Growing Your Own Tobacco
Answered by: Conrad Richter
Question from: Adele and Dave
Posted on: November 13, 2003

We are interested in growing our own tobacco. You have three varieties; which one would be suitable to grow and use for smoking in Saskatchewan? Also how do you grow and harvest tobacco?

Besides its use for smoking, tobacco is a source of an effective natural insecticide. Aphids in particular are highly susceptible to nicotine. Richters offers several varieties of tobacco with these two uses in mind.

The wild tobacco (Nicotiana rustica) is the original wild form that was used for thousands of years by North American Indians, and is still used for ceremonial use. It is an annual growing to 1.5 meters (5 ft.) tall and flowers from July to September. It is frost tender, but will produce a crop in areas where the summers are warm and frost-free. It prefers light, sandy soils, but will grow in heavier soils if the drainage is good and it must have full sun exposure.

Wild tobacco is more potent than cultivated tobacco. I am not a smoker so I cannot tell you how it compares for smoking, chewing or snuff, but my impression is that the combination of the higher nicotine content and coarser flavour and taste are the reasons why the cultivated tobaccos are generally preferred. But for natural insecticide use, the wild type is preferred.

Cultivated tobacco is a different different species (Nicotiana tabacum). The variety we designate as "regular" is an unnamed variety imported from Germany. This variety is grown for both insecticidal and smoking purposes.

Delgold is one of the best known varieties for commercial tobacco production. It was developed in Canada in 1980 by crossing wild tobacco (N. rustica) with two popular American varieties, Hicks Broadleaf and Virginia 115. The result was a high-yielding, high-nicotine cultivar that was quickly adopted by growers. Delgold is still considered one of the better yielding flue-cured varieties available. The plant is characterized as light green and quick growing.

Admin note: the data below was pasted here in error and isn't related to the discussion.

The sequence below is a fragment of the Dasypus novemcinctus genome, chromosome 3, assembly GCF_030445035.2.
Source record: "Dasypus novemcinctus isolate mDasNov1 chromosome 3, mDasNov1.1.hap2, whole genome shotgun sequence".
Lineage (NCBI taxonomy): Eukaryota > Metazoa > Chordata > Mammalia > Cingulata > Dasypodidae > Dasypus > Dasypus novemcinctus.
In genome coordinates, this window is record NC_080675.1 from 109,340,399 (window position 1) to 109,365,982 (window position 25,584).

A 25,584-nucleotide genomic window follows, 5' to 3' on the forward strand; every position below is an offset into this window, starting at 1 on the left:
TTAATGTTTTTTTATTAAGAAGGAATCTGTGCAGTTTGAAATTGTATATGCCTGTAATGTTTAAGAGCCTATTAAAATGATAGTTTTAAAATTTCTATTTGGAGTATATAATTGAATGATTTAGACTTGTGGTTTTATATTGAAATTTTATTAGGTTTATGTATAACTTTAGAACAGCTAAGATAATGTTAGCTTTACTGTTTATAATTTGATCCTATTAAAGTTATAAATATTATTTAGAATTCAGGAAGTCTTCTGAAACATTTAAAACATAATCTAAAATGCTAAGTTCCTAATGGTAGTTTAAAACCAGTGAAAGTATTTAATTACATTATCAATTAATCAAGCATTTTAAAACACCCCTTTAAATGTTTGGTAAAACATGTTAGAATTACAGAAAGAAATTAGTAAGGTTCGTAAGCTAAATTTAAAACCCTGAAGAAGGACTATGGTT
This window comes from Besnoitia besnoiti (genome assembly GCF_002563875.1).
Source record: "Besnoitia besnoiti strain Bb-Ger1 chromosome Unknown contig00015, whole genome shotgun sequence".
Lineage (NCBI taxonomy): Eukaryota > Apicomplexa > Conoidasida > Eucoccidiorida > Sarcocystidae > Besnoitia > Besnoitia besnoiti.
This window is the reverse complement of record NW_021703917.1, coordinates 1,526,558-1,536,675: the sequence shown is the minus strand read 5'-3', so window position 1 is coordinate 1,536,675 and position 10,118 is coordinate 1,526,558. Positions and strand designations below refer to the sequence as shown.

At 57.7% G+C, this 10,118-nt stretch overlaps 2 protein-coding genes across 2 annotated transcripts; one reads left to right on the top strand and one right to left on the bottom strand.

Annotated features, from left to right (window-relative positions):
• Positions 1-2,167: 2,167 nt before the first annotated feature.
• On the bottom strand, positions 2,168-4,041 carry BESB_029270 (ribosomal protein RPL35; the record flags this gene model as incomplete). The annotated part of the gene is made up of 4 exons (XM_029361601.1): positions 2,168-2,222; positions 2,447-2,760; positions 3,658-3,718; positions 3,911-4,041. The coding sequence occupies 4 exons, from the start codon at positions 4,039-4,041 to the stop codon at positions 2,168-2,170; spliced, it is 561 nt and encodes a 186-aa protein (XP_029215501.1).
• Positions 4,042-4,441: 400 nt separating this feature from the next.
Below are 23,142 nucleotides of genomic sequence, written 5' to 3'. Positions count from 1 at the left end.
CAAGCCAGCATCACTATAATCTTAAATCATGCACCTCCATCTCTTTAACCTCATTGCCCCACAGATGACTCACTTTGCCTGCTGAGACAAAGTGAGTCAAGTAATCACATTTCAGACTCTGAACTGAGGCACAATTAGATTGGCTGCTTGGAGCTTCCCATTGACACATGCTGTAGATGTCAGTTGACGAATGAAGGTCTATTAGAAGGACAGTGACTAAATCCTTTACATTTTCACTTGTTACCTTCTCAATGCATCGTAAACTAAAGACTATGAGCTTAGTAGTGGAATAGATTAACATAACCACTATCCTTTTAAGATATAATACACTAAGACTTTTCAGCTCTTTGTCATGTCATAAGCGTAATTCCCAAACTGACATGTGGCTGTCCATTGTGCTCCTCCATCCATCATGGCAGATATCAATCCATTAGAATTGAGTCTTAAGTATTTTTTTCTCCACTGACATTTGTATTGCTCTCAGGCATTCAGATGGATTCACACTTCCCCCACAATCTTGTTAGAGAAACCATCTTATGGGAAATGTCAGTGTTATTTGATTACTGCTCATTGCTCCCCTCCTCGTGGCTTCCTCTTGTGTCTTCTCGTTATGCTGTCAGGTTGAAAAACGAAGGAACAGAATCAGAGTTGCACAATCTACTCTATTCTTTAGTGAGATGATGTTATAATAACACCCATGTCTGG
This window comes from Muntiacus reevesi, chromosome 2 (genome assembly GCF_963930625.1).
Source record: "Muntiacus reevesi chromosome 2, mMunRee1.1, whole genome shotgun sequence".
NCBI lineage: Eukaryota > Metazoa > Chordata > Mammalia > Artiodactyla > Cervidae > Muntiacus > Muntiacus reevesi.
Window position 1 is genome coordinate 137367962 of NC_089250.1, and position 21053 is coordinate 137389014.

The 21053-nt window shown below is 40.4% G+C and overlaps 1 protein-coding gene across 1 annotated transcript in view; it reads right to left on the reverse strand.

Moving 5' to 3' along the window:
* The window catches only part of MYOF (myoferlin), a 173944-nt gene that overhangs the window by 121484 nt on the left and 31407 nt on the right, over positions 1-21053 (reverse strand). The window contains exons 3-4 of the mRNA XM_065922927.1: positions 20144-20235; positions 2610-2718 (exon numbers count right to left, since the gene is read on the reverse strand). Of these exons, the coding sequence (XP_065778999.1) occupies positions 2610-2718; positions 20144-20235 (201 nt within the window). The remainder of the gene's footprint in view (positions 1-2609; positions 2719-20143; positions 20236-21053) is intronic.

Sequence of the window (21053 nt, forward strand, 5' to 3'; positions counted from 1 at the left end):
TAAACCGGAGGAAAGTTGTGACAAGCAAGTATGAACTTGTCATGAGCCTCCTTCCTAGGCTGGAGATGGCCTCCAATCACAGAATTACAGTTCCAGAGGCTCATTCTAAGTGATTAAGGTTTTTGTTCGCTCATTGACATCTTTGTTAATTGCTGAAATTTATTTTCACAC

Which of these variety is best for Saskatchewan? Delgold is the first choice as a smoking tobacco. But you might want to try all three varieties, even the wild tobacco. Like everything else, there are people who like strong tobacco and might even enjoy the strong taste of the wild variety. The wild variety might be a better choice for your short summers as well.

For smoking tobacco, a key step is the curing step that comes after harvesting. This is a process that changes the chemistry of the leaves to remove unpleasant flavours. Under a process involving elevated heat and high humidity, the leaves "sweat" and change colour from green to the familiar browns and golds of modern tobacco. On commercial farms this step is done in large steel kilns, but it is possible to replicate the process at home.

We have instructions for home growing, harvesting and curing of tobacco on our website, in the InfoSheets section of our website (http://www.richters.com/show.cgi?page=InfoSheets/d6492.html).

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